- The Washington Times - Thursday, November 11, 2004

BALTIMORE — Mayor Martin O’Malley said he fired police Commissioner Kevin Clark because the domestic-abuse accusations against him were too much of a distraction from the fight against crime.

Mr. Clark, who was involved in a domestic dispute with his fiancee in May, faced similar accusations when he served in the New York City Police Department. He was fired yesterday.

Mr. Clark said the situation was “regrettable” and that there would be “recourse” in the matter. He declined to comment further.

The mayor has named Leonard Hamm as interim commissioner of the Baltimore Police Department and said he expects the appointment will be made permanent.

Mr. O’Malley has made reducing the city’s violent crime the centerpiece of his administration, but critics say the efforts have been hampered by instability at the top position. Commissioner Hamm will be Mr. O’Malley’s fourth appointment in four years.

Mr. O’Malley said his line of communication with Mr. Clark had been “taking its hits” and was “very strained.”

“It was time to move forward and move on,” he said.

Mr. Clark, 48, was placed on voluntary leave while the most recent incident was being investigated by the Howard County Police Department, which found that possible charges against him were “unsubstantiated.”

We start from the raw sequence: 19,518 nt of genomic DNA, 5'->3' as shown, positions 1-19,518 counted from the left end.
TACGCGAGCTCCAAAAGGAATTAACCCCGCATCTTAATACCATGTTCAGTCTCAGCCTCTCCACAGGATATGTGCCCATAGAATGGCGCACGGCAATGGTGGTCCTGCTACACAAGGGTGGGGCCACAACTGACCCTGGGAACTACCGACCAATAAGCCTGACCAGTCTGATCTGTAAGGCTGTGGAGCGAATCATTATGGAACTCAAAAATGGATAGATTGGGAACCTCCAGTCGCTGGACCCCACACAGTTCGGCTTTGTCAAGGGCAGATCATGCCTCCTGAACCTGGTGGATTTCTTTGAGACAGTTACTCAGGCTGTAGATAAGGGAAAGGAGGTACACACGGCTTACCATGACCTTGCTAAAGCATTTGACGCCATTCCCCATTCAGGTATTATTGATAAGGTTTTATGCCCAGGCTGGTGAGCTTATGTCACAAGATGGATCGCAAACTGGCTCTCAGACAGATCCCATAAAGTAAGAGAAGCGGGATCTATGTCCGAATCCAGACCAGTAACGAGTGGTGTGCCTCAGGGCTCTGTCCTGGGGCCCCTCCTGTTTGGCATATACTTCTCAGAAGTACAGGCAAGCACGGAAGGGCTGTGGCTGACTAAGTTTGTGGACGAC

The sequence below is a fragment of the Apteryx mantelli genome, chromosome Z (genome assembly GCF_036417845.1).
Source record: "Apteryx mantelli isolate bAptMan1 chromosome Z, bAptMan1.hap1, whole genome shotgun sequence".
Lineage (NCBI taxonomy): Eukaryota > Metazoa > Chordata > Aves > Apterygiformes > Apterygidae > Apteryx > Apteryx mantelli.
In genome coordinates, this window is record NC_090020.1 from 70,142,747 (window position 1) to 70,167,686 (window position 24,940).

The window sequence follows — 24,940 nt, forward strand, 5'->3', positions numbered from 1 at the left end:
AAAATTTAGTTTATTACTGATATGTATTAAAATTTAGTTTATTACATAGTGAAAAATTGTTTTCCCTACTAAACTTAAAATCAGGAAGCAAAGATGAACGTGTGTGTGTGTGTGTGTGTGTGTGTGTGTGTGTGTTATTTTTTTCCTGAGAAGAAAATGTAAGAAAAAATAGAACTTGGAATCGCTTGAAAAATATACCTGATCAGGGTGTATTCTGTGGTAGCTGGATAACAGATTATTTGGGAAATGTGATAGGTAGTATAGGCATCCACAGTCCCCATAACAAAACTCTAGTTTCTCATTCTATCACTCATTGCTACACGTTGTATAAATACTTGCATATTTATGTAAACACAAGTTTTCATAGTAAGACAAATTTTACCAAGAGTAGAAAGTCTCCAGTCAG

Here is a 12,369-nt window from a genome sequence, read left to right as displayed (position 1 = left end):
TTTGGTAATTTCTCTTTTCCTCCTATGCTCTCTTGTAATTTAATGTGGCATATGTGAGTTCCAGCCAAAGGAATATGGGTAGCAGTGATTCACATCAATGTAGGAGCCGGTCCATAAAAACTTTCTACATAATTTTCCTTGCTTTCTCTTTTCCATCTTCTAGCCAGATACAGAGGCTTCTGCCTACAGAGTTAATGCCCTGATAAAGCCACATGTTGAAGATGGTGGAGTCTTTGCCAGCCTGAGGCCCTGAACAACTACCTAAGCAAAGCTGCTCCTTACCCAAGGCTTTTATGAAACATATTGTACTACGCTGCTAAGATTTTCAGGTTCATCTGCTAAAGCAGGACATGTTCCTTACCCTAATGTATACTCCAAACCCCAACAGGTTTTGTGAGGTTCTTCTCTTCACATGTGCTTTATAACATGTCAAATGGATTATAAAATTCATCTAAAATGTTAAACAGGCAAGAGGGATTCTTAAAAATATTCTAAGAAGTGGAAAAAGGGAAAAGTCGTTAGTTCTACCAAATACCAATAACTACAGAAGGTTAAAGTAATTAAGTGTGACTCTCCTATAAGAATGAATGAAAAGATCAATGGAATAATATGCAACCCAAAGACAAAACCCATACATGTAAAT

The Baltimore Sun and WBAL-TV filed a lawsuit when Mr. O’Malley first refused to release the report. The mayor’s office released the report on Nov. 2 after the Maryland Court of Special Appeals, the state’s second-highest court, ruled that it should be made available to the press.

“The distraction around Commissioner Clark and the allegations made in May and the loss of the case in the Court of Appeals promised to make it an even greater distraction and distracted all of us from the issue of crime-fighting,” Mr. O’Malley said.

The mayor’s first commissioner, Ronald L. Daniels, complained about interference from “New York consultants” and resigned after 57 days. Mr. O’Malley then promoted one of the consultants, Edward T. Norris, who had been brought in from New York to implement a system of close-statistical tracking and analysis of crime.

Mr. Norris left to become state police superintendent, then resigned from the job after being indicted on charges of misusing Baltimore city police funds.

Mr. Clark served as a commander with the New York City police department before being appointed by Mr. O’Malley in January 2003.

Mr. O’Malley’s comments yesterday focused more on his success in reducing crime.

“I would not say I’m 0 for 3,” he said. “I would not say Baltimore is 0 for 3. I would say there has been a 40 percent reduction in violent crime.”

City Council President Sheila Dixon supported the mayor’s decision to fire Mr. Clark but said the changes have cost the department a number of experienced officers.

“Daniels got rid of some people,” she said. “We’ve lost some good leadership. Then Norris brought in some people over the top of people here. So, in that respect, we lost a lot of experienced people we could use.”

Mr. O’Malley said Commissioner Hamm will bring stability and respect to the department.

Commissioner Hamm, 55, was named the department’s No. 2 official in August. He spent more than 20 years with the department before retiring in 1996, and later worked as head of the Morgan State University police force.

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